And even if you restrict it to your version, it’s still a hollow argument. Neighbors have been complaining about the University for decades, so by equal measure no student could enroll at GU and then complain about the presence of NIMBY neighbors. They knew they were there, right? So if you wanted to attend a school without town-gown tensions like at GU, you should’ve attended some other school.

    I’m pretty sure you understand the difference between “being annoyed by other people” and “trying to get those who annoy you banished from your neighborhood.” Your comparison is flawed; the comparable one would be if students came to Georgetown and then demanded the NIMBY neighbors be evicted from 20007 en masse.

  19. Topher

    The point I was making was that the condition that the students complain about, namely the neighbors’ hostility to the students’ presence, was existant at the time they decided to attend GU. So if we can discount the complaints of noise etc. from people who moved to Georgetown after GU was founded (and plenty of serious people do, namely the Washington Post in this particular case) then we should equally discount the complaints of students who moved right into the middle of a decades old town-gown dispute. Personally, I don’t think “who was here first” is relevant to analyzing the merits of a particular complaint.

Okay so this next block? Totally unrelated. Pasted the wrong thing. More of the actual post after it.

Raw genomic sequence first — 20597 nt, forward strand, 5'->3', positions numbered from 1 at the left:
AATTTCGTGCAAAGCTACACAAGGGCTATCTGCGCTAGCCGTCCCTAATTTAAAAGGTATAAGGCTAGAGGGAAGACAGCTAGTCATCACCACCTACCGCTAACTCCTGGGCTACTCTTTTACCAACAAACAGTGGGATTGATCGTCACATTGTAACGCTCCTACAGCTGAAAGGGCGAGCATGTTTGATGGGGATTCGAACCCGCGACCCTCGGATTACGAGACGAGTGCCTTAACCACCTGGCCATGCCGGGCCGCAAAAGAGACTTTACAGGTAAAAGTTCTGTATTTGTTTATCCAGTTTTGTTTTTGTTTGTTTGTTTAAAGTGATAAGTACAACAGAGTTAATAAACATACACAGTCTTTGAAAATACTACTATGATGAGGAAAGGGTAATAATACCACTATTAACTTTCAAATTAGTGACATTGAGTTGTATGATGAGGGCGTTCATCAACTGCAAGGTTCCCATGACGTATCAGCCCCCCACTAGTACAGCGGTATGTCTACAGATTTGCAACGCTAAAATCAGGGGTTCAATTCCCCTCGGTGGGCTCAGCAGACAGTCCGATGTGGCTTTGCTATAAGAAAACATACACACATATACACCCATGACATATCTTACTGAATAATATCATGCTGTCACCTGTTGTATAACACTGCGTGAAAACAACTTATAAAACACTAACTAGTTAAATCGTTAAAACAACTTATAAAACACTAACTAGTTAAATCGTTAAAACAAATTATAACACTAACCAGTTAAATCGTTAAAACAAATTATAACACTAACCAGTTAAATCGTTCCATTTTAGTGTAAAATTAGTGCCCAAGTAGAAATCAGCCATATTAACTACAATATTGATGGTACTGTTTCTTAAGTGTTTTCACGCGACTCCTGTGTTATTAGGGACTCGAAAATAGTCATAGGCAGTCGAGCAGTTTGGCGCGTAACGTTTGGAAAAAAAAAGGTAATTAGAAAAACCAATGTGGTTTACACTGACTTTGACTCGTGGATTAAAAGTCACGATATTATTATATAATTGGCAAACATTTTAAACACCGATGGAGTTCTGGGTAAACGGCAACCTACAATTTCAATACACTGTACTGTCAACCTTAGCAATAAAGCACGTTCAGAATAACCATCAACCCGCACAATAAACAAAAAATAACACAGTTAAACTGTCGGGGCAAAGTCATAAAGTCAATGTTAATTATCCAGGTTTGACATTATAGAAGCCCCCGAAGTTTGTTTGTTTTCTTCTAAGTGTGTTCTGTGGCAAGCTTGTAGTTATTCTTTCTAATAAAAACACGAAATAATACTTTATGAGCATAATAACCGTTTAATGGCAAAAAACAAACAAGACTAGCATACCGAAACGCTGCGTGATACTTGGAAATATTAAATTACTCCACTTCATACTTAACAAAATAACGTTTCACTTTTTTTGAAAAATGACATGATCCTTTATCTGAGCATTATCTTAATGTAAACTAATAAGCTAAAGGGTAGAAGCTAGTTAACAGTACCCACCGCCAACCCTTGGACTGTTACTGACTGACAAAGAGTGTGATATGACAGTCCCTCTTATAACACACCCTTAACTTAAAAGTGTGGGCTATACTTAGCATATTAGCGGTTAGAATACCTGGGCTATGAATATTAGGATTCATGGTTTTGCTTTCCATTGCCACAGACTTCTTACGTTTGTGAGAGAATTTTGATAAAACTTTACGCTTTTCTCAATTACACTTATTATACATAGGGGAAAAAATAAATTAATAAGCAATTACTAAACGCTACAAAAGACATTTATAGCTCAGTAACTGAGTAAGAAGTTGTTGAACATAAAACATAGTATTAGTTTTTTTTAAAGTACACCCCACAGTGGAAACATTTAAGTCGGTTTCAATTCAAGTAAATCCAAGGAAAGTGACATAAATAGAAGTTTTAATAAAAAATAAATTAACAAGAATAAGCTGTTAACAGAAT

20. Dizzy

    @Topher

    So if we can discount the complaints of noise etc. from people who moved to Georgetown after GU was founded (and plenty of serious people do, namely the Washington Post in this particular case)

    The Post is doing that? Really? From the Post op-ed: